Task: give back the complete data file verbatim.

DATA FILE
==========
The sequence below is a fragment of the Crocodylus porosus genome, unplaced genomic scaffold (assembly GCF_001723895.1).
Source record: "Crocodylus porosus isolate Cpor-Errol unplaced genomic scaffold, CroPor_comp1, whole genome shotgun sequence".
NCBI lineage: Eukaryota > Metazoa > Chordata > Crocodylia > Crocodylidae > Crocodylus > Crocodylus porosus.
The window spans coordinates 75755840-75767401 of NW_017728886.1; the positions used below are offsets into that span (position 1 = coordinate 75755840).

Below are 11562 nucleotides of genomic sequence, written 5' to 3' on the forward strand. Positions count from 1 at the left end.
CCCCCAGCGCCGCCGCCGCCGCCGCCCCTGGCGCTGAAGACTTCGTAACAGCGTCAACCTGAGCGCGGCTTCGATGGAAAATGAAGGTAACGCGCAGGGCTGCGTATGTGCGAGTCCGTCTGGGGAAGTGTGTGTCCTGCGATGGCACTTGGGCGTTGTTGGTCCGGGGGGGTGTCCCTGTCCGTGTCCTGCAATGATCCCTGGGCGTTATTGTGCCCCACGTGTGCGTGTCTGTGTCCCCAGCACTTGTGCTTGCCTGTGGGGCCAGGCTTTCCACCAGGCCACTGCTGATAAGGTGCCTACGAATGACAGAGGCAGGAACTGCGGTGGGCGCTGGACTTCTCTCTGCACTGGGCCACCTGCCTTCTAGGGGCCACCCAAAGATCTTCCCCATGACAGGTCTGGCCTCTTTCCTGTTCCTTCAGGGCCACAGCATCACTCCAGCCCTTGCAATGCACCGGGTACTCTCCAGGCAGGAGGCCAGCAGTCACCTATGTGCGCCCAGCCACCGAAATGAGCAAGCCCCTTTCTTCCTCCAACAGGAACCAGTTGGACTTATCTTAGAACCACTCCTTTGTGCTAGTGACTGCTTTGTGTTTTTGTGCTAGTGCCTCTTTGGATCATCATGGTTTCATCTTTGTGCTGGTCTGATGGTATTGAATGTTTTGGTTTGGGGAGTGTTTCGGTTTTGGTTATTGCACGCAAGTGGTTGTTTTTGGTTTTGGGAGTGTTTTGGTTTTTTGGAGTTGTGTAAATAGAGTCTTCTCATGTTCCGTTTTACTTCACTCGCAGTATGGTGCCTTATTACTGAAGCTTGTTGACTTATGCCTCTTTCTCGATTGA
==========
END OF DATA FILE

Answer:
The sequence below is a fragment of the Crocodylus porosus genome, unplaced genomic scaffold (assembly GCF_001723895.1).
Source record: "Crocodylus porosus isolate Cpor-Errol unplaced genomic scaffold, CroPor_comp1, whole genome shotgun sequence".
NCBI lineage: Eukaryota > Metazoa > Chordata > Crocodylia > Crocodylidae > Crocodylus > Crocodylus porosus.
The window spans coordinates 75755840-75767401 of NW_017728886.1; the positions used below are offsets into that span (position 1 = coordinate 75755840).

Below are 11562 nucleotides of genomic sequence, written 5' to 3' on the forward strand. Positions count from 1 at the left end.
CCCCCAGCGCCGCCGCCGCCGCCGCCCCTGGCGCTGAAGACTTCGTAACAGCGTCAACCTGAGCGCGGCTTCGATGGAAAATGAAGGTAACGCGCAGGGCTGCGTATGTGCGAGTCCGTCTGGGGAAGTGTGTGTCCTGCGATGGCACTTGGGCGTTGTTGGTCCGGGGGGGTGTCCCTGTCCGTGTCCTGCAATGATCCCTGGGCGTTATTGTGCCCCACGTGTGCGTGTCTGTGTCCCCAGCACTTGTGCTTGCCTGTGGGGCCAGGCTTTCCACCAGGCCACTGCTGATAAGGTGCCTACGAATGACAGAGGCAGGAACTGCGGTGGGCGCTGGACTTCTCTCTGCACTGGGCCACCTGCCTTCTAGGGGCCACCCAAAGATCTTCCCCATGACAGGTCTGGCCTCTTTCCTGTTCCTTCAGGGCCACAGCATCACTCCAGCCCTTGCAATGCACCGGGTACTCTCCAGGCAGGAGGCCAGCAGTCACCTATGTGCGCCCAGCCACCGAAATGAGCAAGCCCCTTTCTTCCTCCAACAGGAACCAGTTGGACTTATCTTAGAACCACTCCTTTGTGCTAGTGACTGCTTTGTGTTTTTGTGCTAGTGCCTCTTTGGATCATCATGGTTTCATCTTTGTGCTGGTCTGATGGTATTGAATGTTTTGGTTTGGGGAGTGTTTCGGTTTTGGTTATTGCACGCAAGTGGTTGTTTTTGGTTTTGGGAGTGTTTTGGTTTTTTGGAGTTGTGTAAATAGAGTCTTCTCATGTTCCGTTTTACTTCACTCGCAGTATGGTGCCTTATTACTGAAGCTTGTTGACTTATGCCTCTTTCTCGATTGA